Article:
John Donne Poem

To Sir Henry Wotton at His Going Ambassador to Venice

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After those reverend papers, whose soul is
  Our good and great king’s loved hand and fear’d name;
By which to you he derives much of his,
  And, how he may, makes you almost the same,

A taper of his torch, a copy writ
  From his original, and a fair beam
Of the same warm and dazzling sun, though it
  Must in another sphere his virtue stream;

After those learned papers which your hand
  Hath stored with notes of use and pleasures too,
From which rich treasury you may command
  Fit matter whether you will write or do;

After those loving papers where friends send,
  With glad grief to your sea-ward steps, farewell,
Which thicken on you now, as prayers ascend
  To heaven in troops, at a good man’s passing-bell;

Admit this honest paper, and allow
  It such an audience as yourself would ask;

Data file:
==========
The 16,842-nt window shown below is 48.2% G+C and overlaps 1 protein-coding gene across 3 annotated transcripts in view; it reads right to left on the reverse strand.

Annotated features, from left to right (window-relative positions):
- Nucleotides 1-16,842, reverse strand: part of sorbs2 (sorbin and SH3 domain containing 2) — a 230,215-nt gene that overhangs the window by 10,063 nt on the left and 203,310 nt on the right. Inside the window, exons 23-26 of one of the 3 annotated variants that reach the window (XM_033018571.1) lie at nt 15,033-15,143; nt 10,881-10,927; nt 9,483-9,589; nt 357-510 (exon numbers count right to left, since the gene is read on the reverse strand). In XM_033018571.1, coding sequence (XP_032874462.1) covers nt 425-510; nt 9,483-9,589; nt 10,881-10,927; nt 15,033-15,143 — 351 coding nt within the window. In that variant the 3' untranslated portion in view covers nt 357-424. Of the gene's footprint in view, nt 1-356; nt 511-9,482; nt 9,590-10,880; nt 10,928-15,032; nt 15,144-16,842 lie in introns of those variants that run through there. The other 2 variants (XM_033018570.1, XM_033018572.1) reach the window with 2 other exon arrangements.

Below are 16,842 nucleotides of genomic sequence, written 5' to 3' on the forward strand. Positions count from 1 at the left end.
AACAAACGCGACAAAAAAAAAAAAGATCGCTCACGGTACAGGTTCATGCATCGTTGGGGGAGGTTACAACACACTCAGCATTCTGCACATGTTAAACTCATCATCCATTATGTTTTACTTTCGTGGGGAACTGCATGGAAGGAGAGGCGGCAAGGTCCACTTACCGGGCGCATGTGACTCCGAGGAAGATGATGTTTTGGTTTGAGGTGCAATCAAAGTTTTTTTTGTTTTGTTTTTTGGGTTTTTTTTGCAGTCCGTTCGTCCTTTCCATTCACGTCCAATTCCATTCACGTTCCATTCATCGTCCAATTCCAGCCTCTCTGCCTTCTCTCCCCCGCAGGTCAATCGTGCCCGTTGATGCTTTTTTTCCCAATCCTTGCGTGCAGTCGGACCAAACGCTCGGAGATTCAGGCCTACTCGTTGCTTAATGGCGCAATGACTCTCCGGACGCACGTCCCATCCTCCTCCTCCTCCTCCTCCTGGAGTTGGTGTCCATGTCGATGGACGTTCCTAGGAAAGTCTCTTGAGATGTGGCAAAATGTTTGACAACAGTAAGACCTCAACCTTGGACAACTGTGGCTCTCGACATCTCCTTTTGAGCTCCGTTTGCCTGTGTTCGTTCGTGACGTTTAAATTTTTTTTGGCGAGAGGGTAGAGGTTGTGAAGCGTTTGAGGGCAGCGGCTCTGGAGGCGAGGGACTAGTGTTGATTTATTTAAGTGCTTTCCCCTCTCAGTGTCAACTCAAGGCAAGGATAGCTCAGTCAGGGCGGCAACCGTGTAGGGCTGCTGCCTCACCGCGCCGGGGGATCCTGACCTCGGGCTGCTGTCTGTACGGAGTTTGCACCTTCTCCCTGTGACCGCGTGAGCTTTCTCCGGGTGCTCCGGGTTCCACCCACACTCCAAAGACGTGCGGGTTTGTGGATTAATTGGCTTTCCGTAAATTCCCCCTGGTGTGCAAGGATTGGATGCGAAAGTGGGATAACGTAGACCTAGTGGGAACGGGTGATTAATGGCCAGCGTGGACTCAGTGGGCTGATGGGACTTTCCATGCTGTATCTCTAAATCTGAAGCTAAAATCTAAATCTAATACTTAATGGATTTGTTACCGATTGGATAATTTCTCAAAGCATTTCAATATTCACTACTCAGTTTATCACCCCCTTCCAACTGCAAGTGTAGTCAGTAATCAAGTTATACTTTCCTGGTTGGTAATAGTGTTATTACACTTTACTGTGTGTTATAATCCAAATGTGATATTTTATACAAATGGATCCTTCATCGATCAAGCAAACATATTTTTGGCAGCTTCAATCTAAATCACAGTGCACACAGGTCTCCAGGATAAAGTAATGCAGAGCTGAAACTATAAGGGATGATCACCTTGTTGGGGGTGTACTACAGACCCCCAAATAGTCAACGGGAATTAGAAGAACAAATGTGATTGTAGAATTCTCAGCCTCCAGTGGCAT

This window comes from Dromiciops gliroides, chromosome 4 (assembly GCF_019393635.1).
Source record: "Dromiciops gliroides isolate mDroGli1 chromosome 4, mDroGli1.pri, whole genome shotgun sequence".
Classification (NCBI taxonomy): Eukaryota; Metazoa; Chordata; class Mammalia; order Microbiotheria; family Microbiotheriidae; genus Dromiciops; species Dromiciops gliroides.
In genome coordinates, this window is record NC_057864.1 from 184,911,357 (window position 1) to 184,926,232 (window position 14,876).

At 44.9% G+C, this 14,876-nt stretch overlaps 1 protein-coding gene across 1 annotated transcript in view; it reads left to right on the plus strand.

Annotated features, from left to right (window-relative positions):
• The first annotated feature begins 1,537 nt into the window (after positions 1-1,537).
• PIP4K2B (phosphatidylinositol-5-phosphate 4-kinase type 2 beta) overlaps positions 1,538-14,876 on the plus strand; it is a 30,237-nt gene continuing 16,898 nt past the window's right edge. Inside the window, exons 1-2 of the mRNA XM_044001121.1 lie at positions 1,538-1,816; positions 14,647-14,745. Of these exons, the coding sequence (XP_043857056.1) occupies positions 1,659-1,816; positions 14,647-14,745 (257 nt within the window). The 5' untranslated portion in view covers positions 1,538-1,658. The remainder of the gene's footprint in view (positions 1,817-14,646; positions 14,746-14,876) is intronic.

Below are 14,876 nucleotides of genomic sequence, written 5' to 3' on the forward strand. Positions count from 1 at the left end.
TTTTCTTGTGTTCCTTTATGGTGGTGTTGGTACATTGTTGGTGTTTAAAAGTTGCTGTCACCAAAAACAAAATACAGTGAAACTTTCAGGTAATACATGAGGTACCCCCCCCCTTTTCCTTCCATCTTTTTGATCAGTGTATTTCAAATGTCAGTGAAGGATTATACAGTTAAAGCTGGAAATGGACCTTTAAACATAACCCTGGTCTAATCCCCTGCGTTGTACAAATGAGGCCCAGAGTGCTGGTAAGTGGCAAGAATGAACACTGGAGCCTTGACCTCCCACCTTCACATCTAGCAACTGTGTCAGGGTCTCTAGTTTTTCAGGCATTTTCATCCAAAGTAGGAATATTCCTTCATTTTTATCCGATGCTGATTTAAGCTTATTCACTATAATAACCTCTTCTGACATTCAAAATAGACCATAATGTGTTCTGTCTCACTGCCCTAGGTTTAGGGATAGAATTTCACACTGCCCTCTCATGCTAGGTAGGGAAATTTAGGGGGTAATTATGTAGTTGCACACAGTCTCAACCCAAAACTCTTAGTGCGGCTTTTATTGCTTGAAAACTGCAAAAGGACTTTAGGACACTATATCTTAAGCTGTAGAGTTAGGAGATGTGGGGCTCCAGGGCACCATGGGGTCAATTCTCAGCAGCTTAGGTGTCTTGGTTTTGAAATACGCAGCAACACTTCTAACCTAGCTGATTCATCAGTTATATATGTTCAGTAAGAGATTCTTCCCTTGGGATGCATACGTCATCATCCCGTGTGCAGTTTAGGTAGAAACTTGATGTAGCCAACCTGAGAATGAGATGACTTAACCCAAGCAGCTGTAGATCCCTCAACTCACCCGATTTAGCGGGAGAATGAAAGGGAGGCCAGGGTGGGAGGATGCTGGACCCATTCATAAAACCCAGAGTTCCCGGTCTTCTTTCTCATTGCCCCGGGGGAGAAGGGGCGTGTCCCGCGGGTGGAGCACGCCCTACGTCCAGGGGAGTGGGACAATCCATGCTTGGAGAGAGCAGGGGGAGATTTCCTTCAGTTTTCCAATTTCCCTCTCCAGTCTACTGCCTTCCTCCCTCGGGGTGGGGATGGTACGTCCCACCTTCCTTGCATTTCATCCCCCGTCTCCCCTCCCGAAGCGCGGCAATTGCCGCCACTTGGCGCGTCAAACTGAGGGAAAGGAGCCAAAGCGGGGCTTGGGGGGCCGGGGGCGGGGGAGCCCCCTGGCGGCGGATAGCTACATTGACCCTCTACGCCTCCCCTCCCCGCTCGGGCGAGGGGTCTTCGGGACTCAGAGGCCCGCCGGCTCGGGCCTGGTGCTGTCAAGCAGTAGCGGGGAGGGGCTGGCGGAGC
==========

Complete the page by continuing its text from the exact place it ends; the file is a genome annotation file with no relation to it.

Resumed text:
What you must say at Venice, this means now,
  And hath for nature, what you have for task.

To swear much love, not to be changed before
  Honour, alone will to your fortune fit;
Nor shall I then honour your fortune, more
  Than I have done your honour, wanting it.

But ’tis an easier load, though both oppress,
  To want, than govern greatness, for we are
In that, our own and only business,
  In this, we must for others’ vices care.

‘Tis therefore well your spirits now are placed
  In their last furnace, in activity;
Which fits them-schools and courts and wars o’er past—
  To touch and test in any best degree.

For me—if there be such a thing as I—
  Fortune—if there be such a thing as she—
Spies that I bear so well her tyranny,
  That she thinks nothing else so fit for me.

But, though she part us, to hear my oft prayers
  For your increase, God is as near me here;
And to send you what I shall beg, His stairs
  In length and ease are alike everywhere.

To Mrs. Magdalen Herbert
To Mr. I. P.


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